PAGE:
The Uzbeki policy of self-sufficiency prevents active international trade. The country exports cotton, gold, natural gas, mineral fertilizers, ferrous metals, textiles, foods, and automobiles; it imports machinery and equipment, chemicals, metals, and foods. Russia is Uzbekistan's principal trade partner, responsible for 53 percent of volume (1999). Russian imports include machinery and tools, metals, chemicals, pharmaceuticals, paper and lumber, and grains; exports to Russia include raw cotton (70 percent of all Russian imports in 1999), metals, chemicals, and farm products. There were about 250 Russo-Uzbekistani joint ventures in 2000. Other major export destinations included Switzerland (10 percent), the United Kingdom (10 percent), Belgium (4 percent),
|Trade (expressed in millions of US$): Uzbekistan|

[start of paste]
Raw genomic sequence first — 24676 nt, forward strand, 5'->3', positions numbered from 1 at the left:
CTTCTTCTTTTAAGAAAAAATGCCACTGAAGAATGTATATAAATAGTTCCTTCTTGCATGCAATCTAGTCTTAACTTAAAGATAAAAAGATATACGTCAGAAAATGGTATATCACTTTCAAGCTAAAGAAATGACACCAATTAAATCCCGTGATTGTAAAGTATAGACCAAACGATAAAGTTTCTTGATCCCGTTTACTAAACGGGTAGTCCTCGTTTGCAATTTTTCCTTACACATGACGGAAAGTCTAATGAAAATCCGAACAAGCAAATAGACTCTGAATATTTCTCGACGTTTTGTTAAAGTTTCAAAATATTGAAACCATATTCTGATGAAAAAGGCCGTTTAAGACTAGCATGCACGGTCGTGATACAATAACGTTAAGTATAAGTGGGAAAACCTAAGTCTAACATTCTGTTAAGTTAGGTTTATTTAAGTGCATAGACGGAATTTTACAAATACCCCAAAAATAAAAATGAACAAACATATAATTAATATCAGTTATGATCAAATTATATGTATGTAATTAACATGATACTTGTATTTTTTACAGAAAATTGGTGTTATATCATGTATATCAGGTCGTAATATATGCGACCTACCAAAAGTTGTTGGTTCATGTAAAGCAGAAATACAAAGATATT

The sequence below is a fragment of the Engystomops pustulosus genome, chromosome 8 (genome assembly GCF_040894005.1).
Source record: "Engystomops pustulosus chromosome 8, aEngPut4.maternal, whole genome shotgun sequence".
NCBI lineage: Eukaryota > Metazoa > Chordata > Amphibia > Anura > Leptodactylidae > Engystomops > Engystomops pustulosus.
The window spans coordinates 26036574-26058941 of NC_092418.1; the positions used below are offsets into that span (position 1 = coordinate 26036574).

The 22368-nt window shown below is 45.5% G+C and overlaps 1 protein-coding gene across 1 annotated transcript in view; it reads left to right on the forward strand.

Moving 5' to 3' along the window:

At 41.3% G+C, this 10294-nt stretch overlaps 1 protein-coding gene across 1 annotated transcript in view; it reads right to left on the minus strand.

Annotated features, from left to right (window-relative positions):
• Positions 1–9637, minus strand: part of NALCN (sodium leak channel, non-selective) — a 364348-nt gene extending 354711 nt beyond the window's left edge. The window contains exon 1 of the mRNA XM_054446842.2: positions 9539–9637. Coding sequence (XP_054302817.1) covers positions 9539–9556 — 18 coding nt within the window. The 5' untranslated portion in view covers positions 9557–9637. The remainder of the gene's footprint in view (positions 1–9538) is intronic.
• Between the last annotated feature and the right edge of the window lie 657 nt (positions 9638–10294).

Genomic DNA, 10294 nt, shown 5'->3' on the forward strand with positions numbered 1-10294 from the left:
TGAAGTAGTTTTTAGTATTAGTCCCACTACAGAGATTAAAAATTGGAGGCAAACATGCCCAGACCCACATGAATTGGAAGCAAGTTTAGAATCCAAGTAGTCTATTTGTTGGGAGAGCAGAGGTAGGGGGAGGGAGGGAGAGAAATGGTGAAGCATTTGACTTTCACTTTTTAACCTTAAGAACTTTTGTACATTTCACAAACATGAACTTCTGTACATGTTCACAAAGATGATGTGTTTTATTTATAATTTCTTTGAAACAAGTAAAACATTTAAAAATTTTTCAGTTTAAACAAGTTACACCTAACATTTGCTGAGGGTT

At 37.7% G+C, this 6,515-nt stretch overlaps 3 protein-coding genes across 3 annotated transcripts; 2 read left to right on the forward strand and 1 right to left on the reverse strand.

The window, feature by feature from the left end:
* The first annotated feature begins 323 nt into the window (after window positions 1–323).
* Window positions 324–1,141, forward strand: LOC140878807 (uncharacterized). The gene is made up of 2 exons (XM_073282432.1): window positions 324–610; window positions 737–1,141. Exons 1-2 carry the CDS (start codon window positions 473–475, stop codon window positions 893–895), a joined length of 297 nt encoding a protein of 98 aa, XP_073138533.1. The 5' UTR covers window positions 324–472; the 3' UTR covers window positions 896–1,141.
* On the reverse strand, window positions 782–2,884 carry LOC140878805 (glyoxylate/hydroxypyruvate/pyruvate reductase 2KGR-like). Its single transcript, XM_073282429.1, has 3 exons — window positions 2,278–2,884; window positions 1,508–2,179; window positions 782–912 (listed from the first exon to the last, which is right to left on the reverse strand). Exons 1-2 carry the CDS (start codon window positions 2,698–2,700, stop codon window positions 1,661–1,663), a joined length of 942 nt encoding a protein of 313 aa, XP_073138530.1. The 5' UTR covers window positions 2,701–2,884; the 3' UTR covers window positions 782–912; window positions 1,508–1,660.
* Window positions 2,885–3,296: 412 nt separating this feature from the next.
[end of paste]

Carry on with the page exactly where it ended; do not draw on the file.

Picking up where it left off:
|SOURCE: United Nations. Monthly Bulletin of Statistics (September 2000).|
Kazakhstan (4 percent), and Tajikistan (4 percent) in 1998. Imports to Uzbekistan originated from South Korea (11 percent), Germany (8 percent), the United States (7 percent), Turkey (6 percent), and Kazakhstan (5 percent) in 1998. Uzbekistan has a large current-account deficit and the ratio of external debt to exports in 1999 was 96 percent. With a more precise account of exchange rates, however, it might be as high as 137 percent.